Introduction

On the Privilege of Choice

In this issue of the Cotabato Literary Journal, I would like to explore with you, readers, the influence of our circumstances on our choices.

We will start with Ricca Jedaina Moranos Ondoy’s “Ang Paglaum nga Mibiya,” a short story of a family just at the point of breaking apart. I’m sure you’ll agree that this story would have been completely different had the main characters—a child and her mother—had the luxury of a stable income. Alas, despite the obvious attachment between the two, the child is forced to stay with the father only because he has money and the mother does not.

While “Hindi Sila Natutulog” by Allan Ace Dignadice is a story of a completely different genre, it echoes the same sentiment of desperation and dearth of choice as Ondoy’s tale. It begins with a mystery, which quickly veers towards a direction somewhat more bizarre than expected. In a nutshell, it is a conflict between what Using and Nanay perceive as a detestable act and what they actually need to do to survive. In Nanay’s words: “Sadyang may mga bagay lang na mali sa paningin ng iba. Hindi mali ang mabuhay, Using. Tandaan mo ’yan.

The poem “Tinted Nails” by Allan Ace Dignadice plays on a similar dilemma with an unapologetically Filipino image. The persona, one among hundreds in line, ponders upon the morality of allowing one’s vote to be bought. While the persona explicitly names this act as a sin, any guilt is immediately trumped by the more pressing need of “a kilogram of rice.” And there, in just a little over a hundred words, Dignadice articulates how corruption still exists in our country.

In the midst of both news and Facebook posts of the constant threat of violence, nowadays with “drug addicts” being the usual scapegoats, Mariz J. Leona’s short story “Daisy, Say Is” tells these ever-familiar stories from a perspective closer than the usual “pinatay kasi nanlaban.” At one point, Daisy realizes that “totoo ngang pag ordinaryong tao kang namatay, napakabilis mo lang kalimutan.” In this case, it is because the “ordinaryong tao” is offered as a sacrifice for the sake of the public’s comfort by no choice of their own. Later, Daisy encounters another loss that she is not likely to forget, even if the victim, from our perspective at least, is yet another ordinaryong tao.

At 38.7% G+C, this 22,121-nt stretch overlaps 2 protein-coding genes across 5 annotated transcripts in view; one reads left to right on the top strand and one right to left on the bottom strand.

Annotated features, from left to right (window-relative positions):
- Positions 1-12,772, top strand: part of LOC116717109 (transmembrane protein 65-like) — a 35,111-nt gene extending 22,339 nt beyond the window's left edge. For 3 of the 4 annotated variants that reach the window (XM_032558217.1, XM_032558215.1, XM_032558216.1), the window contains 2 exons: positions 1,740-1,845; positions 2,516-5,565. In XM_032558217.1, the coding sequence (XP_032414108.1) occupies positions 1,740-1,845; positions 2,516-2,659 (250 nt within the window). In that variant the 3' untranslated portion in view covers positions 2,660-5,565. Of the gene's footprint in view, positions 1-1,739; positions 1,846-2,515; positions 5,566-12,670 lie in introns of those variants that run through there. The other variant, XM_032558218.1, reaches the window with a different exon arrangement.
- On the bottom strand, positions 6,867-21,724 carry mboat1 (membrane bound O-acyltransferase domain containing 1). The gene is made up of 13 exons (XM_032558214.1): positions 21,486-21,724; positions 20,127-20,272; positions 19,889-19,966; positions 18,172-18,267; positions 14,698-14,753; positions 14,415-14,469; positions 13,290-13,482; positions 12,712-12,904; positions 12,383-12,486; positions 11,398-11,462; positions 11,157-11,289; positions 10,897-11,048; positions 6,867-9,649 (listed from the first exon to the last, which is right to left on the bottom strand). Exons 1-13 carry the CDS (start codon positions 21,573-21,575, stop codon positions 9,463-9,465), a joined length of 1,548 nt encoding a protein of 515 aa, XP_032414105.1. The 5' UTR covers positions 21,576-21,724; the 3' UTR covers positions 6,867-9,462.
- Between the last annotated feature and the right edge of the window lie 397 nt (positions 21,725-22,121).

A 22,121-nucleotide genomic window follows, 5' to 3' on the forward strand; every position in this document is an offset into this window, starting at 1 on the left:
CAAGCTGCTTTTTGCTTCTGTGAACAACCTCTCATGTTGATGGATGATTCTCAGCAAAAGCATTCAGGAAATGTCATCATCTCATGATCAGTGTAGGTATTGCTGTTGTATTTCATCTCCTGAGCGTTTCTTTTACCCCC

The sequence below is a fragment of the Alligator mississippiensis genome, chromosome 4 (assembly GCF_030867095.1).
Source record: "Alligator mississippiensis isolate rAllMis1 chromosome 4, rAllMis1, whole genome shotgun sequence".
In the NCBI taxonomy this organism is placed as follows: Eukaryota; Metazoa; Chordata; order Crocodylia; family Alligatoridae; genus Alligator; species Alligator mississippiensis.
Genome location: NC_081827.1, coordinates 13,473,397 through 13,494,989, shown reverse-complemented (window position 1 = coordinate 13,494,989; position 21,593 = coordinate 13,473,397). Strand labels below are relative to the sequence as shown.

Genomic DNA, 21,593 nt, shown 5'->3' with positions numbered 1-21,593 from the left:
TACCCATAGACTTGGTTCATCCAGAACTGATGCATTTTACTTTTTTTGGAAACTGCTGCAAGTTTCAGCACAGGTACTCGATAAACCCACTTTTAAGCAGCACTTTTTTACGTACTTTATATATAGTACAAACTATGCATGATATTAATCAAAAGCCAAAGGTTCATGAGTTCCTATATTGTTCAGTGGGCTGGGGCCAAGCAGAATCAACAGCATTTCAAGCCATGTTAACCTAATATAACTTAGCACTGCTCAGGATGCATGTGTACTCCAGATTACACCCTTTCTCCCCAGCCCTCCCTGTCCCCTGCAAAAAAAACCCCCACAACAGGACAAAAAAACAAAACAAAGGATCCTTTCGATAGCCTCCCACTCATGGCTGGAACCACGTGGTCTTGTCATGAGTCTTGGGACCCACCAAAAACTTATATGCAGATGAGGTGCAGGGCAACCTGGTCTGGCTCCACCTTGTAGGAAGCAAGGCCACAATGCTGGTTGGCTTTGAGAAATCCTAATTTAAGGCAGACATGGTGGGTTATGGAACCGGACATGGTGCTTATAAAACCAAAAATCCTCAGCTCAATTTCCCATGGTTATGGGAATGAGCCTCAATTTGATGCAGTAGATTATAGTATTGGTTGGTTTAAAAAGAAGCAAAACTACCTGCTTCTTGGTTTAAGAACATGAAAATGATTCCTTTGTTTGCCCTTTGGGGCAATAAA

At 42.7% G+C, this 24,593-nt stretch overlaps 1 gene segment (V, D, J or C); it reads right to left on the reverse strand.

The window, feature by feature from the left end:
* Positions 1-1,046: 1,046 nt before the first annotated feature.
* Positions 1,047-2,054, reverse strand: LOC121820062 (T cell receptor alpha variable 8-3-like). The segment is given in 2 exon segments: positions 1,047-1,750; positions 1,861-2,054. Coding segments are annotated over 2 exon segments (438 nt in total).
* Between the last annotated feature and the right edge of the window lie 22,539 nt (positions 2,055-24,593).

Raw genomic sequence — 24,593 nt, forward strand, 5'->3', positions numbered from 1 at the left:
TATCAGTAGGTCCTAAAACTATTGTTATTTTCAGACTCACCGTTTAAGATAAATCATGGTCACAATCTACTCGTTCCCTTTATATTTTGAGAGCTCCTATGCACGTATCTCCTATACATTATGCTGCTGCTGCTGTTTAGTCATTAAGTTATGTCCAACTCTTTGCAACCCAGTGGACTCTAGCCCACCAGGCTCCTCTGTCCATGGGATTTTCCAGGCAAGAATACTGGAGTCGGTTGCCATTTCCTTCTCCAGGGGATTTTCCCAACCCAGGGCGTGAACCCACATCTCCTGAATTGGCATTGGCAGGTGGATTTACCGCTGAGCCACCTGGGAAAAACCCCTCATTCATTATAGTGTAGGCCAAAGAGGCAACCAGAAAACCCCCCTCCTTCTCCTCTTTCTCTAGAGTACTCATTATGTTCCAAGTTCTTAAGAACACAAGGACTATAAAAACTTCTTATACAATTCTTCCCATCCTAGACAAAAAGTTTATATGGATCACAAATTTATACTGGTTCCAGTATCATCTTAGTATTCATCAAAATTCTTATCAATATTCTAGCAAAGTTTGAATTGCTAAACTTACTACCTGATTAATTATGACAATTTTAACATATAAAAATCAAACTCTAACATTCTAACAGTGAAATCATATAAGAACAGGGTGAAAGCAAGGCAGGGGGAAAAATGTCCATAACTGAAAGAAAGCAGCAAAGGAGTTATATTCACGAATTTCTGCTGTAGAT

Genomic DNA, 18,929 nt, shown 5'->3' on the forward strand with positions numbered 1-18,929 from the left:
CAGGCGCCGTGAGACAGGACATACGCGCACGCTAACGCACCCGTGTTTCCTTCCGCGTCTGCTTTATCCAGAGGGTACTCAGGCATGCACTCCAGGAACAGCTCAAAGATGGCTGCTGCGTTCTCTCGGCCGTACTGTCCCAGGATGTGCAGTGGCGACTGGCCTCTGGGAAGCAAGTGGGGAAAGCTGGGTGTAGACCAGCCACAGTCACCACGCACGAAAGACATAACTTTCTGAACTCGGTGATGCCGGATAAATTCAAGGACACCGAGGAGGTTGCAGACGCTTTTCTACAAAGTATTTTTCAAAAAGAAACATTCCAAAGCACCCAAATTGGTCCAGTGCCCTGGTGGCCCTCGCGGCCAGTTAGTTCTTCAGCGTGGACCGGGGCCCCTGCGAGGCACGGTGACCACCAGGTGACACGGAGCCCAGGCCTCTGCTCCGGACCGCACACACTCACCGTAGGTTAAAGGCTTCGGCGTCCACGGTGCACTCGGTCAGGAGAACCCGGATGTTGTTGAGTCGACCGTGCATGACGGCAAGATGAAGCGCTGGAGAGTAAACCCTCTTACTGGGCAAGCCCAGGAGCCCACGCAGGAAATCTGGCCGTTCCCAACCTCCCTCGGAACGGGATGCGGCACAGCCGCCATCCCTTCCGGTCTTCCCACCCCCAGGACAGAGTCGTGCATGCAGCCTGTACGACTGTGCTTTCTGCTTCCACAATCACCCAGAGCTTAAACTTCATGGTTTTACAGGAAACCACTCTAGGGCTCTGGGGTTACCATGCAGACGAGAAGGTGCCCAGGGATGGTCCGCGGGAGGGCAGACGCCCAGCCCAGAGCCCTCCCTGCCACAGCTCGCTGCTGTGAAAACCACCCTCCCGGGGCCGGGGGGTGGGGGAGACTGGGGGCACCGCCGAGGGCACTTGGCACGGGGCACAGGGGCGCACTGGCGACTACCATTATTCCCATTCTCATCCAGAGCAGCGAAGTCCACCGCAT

Finally, Michael B. Egasan’s play Pisokol follows three elementary school children making a little money for a school project by singing and dancing for customers at a seaside restaurant. As they banter and gossip in between performances, young Andoy describes himself as both “pulubi” and “bobo” and thus nonchalantly says that “wala na [tayong] mararating.” Egasan, however, ends the play on a hopeful, somewhat surreal note, a glimmer of hope that even someone who believes that his fate is predetermined by his poverty may still find a way to transcend it.

Despite the overarching, admittedly existential crisis-inducing theme, however, my goal with this issue is not to instill a sense of helplessness. Instead, I hope that it will facilitate understanding, to allow us to understand better how some people make the choices that they do or, in some cases, how choices are forced upon them.

I also hope that it will impress upon you that we, as a society, have the responsibility to fight so that all Filipinos have the privilege of choice where it matters:

To choose to be with the people we love.

To choose to work and, afterwards, to choose a career.

To choose the best leaders, without influences that cloud our judgment.

And, of course, to choose to live.

 

Hazel-Gin Lorenzo Aspera
Cagayan de Oro City

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